Entrepreneurs Should Stop Lying To Investors – And Themselves

I use to think that transparency was overrated — not because I didn’t want to be open, but because I didn’t believe much value could come from it.

One thing that strikes me as interesting, time and time again, is the hesitation that exists within us all to reveal uncomfortable information. Whether it has to do with a everyday company decision or a compounding, lingering strategic issue, leaders often refrain from shining a bright light on challenges – especially when communicating with investors.

Clearly, the objective is to either preserve “character” or delay reality. However, when we shy away from a problem, it ultimately destroys both.

 

Why transparency in business is essential

Facing business challenges head-on is by no means an easy task. Based on my experience, both positive and negative, here are five ways you can challenge yourself to always be transparent, and why they are important.

 

1. Build credibility and trust

Transparency establishes trust over anything else. Whether it be within the context of a personal or professional relationship, the more straightforward you are, the faster you are mutually comfortable with one another. The same is true with investors.

 

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The most profound indicator of integrity and respect is the willingness to reveal the uncomfortable things. The result is trust, which then leads to expedited resolution; a win for all involved. For example, I send out a monthly update to our entire investor base with most of our metrics, regardless of whether they’re good or bad. This nurtures trust with our partners.

 

2. Emphasize team cohesiveness

When you face uncomfortable things  it results in blood, sweat, and tears. At this time, your team can either come together or it can crumble. When we face problems we don’t have an immediate solution to, we bring it to our investors’ attention.

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When you identify and state the issue it saves everyone a lot of time. It positively directs everyone’s energy. Plus, the benefits are worth it: more time spent discussing the actual issues, and less time dancing around the elephant in the room. Ultimately, it means there is more team training for everyone involved.

In our case, both internal and external partners get to observe how we respond to certain complexities and so on. This leads to more cohesion among our leadership and our investors. Our lead investor graciously offers to take time to meet every three weeks to touch on the most burning of issues. In the early stages, push your external partners to meet more often than not.

 

3. Keep your team on their toes

If you operate in a transparent environment, then you also know that shortcomings will immediately come to light. This approach keeps you and the rest of your team on your toes, with no pause.

 

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This goes for external partners as well. When we know the depth and frequency at which we dive into strategic issues with our investors, it forces me to constantly ensure we are on our A-game. Transparent teams want to capitalize on every single opportunity. We strive to squash every problem as quickly as possible. If investors know you operate on an aggressively transparent basis, it will force them to operate at their best.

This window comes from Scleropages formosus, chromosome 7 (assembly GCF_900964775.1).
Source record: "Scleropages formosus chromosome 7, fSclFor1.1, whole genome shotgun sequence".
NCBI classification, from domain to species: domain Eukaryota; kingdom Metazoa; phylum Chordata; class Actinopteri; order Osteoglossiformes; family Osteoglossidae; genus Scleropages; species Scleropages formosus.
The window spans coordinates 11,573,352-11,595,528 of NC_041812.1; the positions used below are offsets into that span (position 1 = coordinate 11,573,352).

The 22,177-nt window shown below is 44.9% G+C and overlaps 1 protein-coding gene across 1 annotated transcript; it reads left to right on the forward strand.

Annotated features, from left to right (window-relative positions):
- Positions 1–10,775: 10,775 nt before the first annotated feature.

Although we do not have an investor on our board just yet, we still go through the motions to conduct a formal board-type meeting every two months or so. It forces us to not only set ambitious yet realistic milestones, but also to prepare us for operational scale.

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4. Get the right help at the right time

The more known everyone’s problems are, the higher the probability you will receive a helping hand. Years ago, when I hit a roadblock or needed help I would have been ashamed. This was all insecurity.

Over the years, I’ve come to realize when you are able to lean on other intelligent people you accomplish so much more. Today, I leverage my teammates and investors more than ever by letting them know constantly what keeps me up at night.

 

5. Learn to accept failure

There’s nothing worse than overlooking defeat or wrongdoing–not because it gives people the perception you’re not confident, but rather it slows down the rate at which you receive feedback (and subsequently the rate at which you learn).

 

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No matter how successful you or your business may be, feedback is the most powerful tool to help you get better at your craft and lead those around you. The more transparent you are, the more feedback you will receive. Always push your teammates and yourself to give and receive feedback.

 

Is transparency overrated?

I use to think that transparency was overrated — not because I didn’t want to be open, but because I didn’t believe much value could come from it. After all, being transparent sometimes means you have to tell others what they may not want to hear.

But I can safely say that I would not be working with the people I am today if it were not for my transparency. If days go by and you don’t receive any feedback, chances are that you’re not being straightforward enough with your real challenges.

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This article has been edited.

Giuseppe Stuto is the co-founder and CEO at Fam, Board Member at Baystate Financial Charitable Foundation, and a former student mentor at BUILD.

 

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